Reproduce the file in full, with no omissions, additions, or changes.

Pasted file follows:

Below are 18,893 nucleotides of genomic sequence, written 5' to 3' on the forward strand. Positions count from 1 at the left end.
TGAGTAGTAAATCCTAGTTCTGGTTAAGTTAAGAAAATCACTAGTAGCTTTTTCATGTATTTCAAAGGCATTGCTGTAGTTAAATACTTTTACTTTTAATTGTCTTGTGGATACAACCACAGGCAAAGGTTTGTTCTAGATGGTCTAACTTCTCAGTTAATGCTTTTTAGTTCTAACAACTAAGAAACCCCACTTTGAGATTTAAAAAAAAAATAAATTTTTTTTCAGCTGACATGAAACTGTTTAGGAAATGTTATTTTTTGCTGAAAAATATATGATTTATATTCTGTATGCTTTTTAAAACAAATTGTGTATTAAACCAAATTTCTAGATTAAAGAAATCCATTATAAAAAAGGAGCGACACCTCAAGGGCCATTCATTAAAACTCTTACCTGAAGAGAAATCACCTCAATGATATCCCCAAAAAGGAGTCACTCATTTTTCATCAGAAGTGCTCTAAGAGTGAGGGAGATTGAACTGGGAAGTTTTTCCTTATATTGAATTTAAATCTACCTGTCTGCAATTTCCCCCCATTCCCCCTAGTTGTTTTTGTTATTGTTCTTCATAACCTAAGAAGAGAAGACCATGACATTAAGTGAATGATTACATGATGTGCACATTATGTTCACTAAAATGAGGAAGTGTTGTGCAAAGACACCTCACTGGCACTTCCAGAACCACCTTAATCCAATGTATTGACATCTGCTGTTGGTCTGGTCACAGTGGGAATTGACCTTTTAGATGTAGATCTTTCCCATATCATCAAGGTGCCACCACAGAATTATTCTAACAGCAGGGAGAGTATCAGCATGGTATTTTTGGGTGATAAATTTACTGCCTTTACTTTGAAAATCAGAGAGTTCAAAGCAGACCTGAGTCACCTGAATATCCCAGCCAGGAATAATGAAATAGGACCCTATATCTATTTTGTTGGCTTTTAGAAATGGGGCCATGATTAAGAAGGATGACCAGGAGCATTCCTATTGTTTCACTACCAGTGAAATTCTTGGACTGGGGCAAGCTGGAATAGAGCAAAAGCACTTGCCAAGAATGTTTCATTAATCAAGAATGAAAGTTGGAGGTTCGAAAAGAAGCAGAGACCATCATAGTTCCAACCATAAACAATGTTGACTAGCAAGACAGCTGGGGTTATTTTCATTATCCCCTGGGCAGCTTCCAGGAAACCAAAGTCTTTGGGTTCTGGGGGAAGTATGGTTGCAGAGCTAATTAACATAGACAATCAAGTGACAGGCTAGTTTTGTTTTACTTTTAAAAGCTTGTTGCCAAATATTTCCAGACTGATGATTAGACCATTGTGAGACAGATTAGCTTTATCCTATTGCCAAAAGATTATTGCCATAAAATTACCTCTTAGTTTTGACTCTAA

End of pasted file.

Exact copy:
Below are 18,893 nucleotides of genomic sequence, written 5' to 3' on the forward strand. Positions count from 1 at the left end.
TGAGTAGTAAATCCTAGTTCTGGTTAAGTTAAGAAAATCACTAGTAGCTTTTTCATGTATTTCAAAGGCATTGCTGTAGTTAAATACTTTTACTTTTAATTGTCTTGTGGATACAACCACAGGCAAAGGTTTGTTCTAGATGGTCTAACTTCTCAGTTAATGCTTTTTAGTTCTAACAACTAAGAAACCCCACTTTGAGATTTAAAAAAAAAATAAATTTTTTTTCAGCTGACATGAAACTGTTTAGGAAATGTTATTTTTTGCTGAAAAATATATGATTTATATTCTGTATGCTTTTTAAAACAAATTGTGTATTAAACCAAATTTCTAGATTAAAGAAATCCATTATAAAAAAGGAGCGACACCTCAAGGGCCATTCATTAAAACTCTTACCTGAAGAGAAATCACCTCAATGATATCCCCAAAAAGGAGTCACTCATTTTTCATCAGAAGTGCTCTAAGAGTGAGGGAGATTGAACTGGGAAGTTTTTCCTTATATTGAATTTAAATCTACCTGTCTGCAATTTCCCCCCATTCCCCCTAGTTGTTTTTGTTATTGTTCTTCATAACCTAAGAAGAGAAGACCATGACATTAAGTGAATGATTACATGATGTGCACATTATGTTCACTAAAATGAGGAAGTGTTGTGCAAAGACACCTCACTGGCACTTCCAGAACCACCTTAATCCAATGTATTGACATCTGCTGTTGGTCTGGTCACAGTGGGAATTGACCTTTTAGATGTAGATCTTTCCCATATCATCAAGGTGCCACCACAGAATTATTCTAACAGCAGGGAGAGTATCAGCATGGTATTTTTGGGTGATAAATTTACTGCCTTTACTTTGAAAATCAGAGAGTTCAAAGCAGACCTGAGTCACCTGAATATCCCAGCCAGGAATAATGAAATAGGACCCTATATCTATTTTGTTGGCTTTTAGAAATGGGGCCATGATTAAGAAGGATGACCAGGAGCATTCCTATTGTTTCACTACCAGTGAAATTCTTGGACTGGGGCAAGCTGGAATAGAGCAAAAGCACTTGCCAAGAATGTTTCATTAATCAAGAATGAAAGTTGGAGGTTCGAAAAGAAGCAGAGACCATCATAGTTCCAACCATAAACAATGTTGACTAGCAAGACAGCTGGGGTTATTTTCATTATCCCCTGGGCAGCTTCCAGGAAACCAAAGTCTTTGGGTTCTGGGGGAAGTATGGTTGCAGAGCTAATTAACATAGACAATCAAGTGACAGGCTAGTTTTGTTTTACTTTTAAAAGCTTGTTGCCAAATATTTCCAGACTGATGATTAGACCATTGTGAGACAGATTAGCTTTATCCTATTGCCAAAAGATTATTGCCATAAAATTACCTCTTAGTTTTGACTCTAA